Oregon is blessed with a great diversity of courses: world class public courses, exquisite private courses, and great neighborhood courses in every corner of the state. Ownership of these courses is also very diverse: well-to-do individuals, multi-national corporations, municipalities, local partnerships, neighborhoods, clubs, and families.
Some of the best times I have had playing golf in Oregon have been on family or individually owned and operated courses that dot the state. You can tell by playing the course and talking with the owners that operating a family or individually owned golf course is a labor (long hours every day) of love. I wanted to get a better understanding about how one or two people could possibly operate a golf course and why they do it.
I was fortunate enough to have the opportunity to talk with three such owners. Their backgrounds and interest in running a golf course is as diverse as the golf courses they operate.
Eric Wayne Anderson is the owner and operator of Olalla Valley Golf Club, a nine-hole, par 37 course outside of the Newport/Toledo area on the Oregon Coast. Born in Portland, Oregon, Eric worked in Bend for a map and blue print store when he was introduced to golf when doing aerial photography at Crosswater. He then got hired at Crosswater in 1998 where he worked on the greenkeeping crew for four years. He then helped to build the Nicklaus Course at Pronghorn and obtained his horticultural degree at Oregon State University. Eric then interned at St Andrews (yes, that St Andrews), and returned to be the director of facilities (including the golf course) at Skamaina Lodge in Washington. He was looking for a change and wanted to be on the coast when the job of managing Olalla opened in 2015. He then bought the course in 2018 (the property is leased from a third party).
Chris Gesik is the owner and operator of Frontier Golf Club, a nine-hole, three-par course south of Portland. Born and raised in Oregon, Chris spent most of his life working in the car business. He played golf since he was 8, and was a member of nearby Willamette Country Club for over 20 years. Before buying Frontier in 2018, Chris had no experience in managing or operating a golf course.
Scott McKinney is the owner and operator of Country View Golf Course, a nine-hole, par 36 course between Ontario and Nyssa near the eastern border of the state. Scott was born and raised on a family farm in Idaho and went to college at Treasure Valley Community College. He worked in a variety of jobs, including timber, public works, and State Parks. He had only played a few rounds of golf before deciding to design and build Country View. The course was built in 1998 and opened in 1999.
Why did you buy a golf course?
Eric: Ego. I always thought I could do it better and cheaper, but found out that it takes so much more to operate a course, especially when you include clubhouse operations.
Chris: I lived close by and was familiar with the property when it came up for sale. I thought it was a reasonable price for just the property and the house. The course was in really bad shape, and I knew, even with zero experience, I could do better.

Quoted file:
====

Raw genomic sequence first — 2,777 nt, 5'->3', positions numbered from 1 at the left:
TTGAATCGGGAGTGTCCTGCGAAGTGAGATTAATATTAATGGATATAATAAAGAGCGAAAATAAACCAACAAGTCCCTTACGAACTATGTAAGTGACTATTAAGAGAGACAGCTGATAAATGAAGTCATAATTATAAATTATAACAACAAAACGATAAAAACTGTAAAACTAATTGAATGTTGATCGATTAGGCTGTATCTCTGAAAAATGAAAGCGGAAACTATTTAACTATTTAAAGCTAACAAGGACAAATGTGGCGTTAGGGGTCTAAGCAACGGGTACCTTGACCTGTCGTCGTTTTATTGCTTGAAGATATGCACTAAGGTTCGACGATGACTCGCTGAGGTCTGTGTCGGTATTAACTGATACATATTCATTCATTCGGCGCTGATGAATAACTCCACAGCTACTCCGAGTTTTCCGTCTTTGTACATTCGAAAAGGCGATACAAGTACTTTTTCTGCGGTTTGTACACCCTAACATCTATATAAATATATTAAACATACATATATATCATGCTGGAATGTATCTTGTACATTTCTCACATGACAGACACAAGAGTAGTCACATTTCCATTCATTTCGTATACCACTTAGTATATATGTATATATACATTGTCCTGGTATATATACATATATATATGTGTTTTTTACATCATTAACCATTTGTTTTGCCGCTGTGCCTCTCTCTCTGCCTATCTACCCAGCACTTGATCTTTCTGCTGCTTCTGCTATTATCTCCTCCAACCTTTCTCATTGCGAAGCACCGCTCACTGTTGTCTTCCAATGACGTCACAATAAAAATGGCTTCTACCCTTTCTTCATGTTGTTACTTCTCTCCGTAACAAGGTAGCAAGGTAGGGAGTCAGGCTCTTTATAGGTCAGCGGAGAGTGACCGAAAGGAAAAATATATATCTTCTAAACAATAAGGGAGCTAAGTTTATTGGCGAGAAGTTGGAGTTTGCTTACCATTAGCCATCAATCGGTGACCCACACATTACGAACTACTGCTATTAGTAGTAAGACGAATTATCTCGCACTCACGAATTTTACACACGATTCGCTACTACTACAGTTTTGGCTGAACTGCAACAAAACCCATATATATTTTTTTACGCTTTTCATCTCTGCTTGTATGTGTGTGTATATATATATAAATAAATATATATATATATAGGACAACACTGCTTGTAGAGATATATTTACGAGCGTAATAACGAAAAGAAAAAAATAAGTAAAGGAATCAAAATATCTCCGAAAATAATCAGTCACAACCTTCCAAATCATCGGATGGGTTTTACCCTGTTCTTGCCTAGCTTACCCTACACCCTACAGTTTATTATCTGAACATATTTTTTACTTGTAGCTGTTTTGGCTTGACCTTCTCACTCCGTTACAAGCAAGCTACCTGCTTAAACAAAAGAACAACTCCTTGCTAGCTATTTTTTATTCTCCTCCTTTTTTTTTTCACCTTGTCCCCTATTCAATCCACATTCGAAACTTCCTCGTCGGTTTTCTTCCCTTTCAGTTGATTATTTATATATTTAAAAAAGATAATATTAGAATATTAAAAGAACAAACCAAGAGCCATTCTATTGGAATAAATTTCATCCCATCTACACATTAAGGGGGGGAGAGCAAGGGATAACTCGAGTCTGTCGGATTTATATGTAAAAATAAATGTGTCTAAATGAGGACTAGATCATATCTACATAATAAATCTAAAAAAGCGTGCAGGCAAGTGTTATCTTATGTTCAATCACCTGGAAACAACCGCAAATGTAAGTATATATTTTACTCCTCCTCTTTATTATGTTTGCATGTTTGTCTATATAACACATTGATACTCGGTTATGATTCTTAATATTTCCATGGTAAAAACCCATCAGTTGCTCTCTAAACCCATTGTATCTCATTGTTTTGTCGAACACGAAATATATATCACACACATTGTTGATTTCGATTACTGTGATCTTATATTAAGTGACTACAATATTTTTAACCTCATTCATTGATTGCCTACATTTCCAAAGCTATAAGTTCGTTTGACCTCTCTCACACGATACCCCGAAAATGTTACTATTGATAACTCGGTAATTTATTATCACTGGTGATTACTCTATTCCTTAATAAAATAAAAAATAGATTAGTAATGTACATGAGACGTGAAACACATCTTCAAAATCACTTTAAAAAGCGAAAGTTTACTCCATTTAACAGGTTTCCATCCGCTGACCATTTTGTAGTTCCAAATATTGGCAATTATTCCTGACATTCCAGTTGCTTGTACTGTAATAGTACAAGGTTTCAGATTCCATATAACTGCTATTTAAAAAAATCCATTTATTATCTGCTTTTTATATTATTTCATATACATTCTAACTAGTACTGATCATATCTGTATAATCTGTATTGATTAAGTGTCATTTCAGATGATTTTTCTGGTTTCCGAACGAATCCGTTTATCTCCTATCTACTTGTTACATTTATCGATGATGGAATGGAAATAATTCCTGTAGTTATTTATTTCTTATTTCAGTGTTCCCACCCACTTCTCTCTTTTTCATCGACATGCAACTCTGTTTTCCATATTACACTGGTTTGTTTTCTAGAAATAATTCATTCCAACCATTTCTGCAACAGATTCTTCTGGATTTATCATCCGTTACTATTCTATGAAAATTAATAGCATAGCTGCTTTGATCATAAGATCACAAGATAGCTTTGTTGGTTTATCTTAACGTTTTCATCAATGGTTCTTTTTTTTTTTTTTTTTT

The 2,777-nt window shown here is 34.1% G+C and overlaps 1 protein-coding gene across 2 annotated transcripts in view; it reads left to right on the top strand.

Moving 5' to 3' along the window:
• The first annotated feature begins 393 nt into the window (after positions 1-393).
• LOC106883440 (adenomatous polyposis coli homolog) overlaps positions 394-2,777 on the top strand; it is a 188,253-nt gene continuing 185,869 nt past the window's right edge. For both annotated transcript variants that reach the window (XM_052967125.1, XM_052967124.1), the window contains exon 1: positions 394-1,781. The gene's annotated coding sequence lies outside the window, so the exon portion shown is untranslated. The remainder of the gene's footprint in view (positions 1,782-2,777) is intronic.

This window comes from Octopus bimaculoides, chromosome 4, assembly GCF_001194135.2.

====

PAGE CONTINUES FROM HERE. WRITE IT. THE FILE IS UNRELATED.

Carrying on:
Scott: My parents bought the property as a farm. I then convinced them to convert the farm to a golf course. Neither had played golf before [Scott’s father has passed, but his mother took up the game and still plays at 80]. I was convinced so I convinced them that operating a course might be a better than having to keep changing the hand lines on a farm every day.
Describe your course.
Eric: A beautiful but challenging course. Great place to chase a ball around and have a great time.
Chris: Beautiful, fun, and challenging 9-hole, par-3 course. Great for beginners and still a lot of fun for the lower handicap player.
Scott: Family owned and family friendly 9-hole course with canyons, ups, downs, and all-arounds. A place where you can improve your game, or can learn if you are just starting.
What are your duties in operating the course?
Eric: Everything. In the summer I work 3am to 7pm most days. I get up and water and set the course. Then I work in the clubhouse. The afternoons I do what needs to be done on the course, in the clubhouse, or doing the books. Outside of summer, most days are from 6am to 6pm.
Chris: Until recently, I did everything, on the course and inside the clubhouse. Hours are pretty much 6:30 in the morning to 7 at night, 7 days a week. In the winter, I am able to shorten that a few hours each day.
Scott: Everything. Clubhouse, mowing, mechanic, accounting. I take out the garbage and clean the bathrooms. Hours on the course run sunrise to sunset, and then I do books and repair work at night. Seven days a week.
Do you get any help?
Eric: Only in the summer time, when my stepson and his girlfriend help. He helps with mowing, and she works in the clubhouse.
Chris: I do for plugging and sanding the greens, equipment repair and maintenance, and tree removal. I do all the day to day “crew” work. My wife, as of recently, helps in the clubhouse.
Scott: My wife and mother help in the clubhouse. My kids helped until they got old enough to know better. My brothers help with the big projects. But there are also a lot of volunteers and members of the men’s club who help on the range, mowing, trimming, and fixing up things. The course would not survive if it wasn’t for the volunteers and members.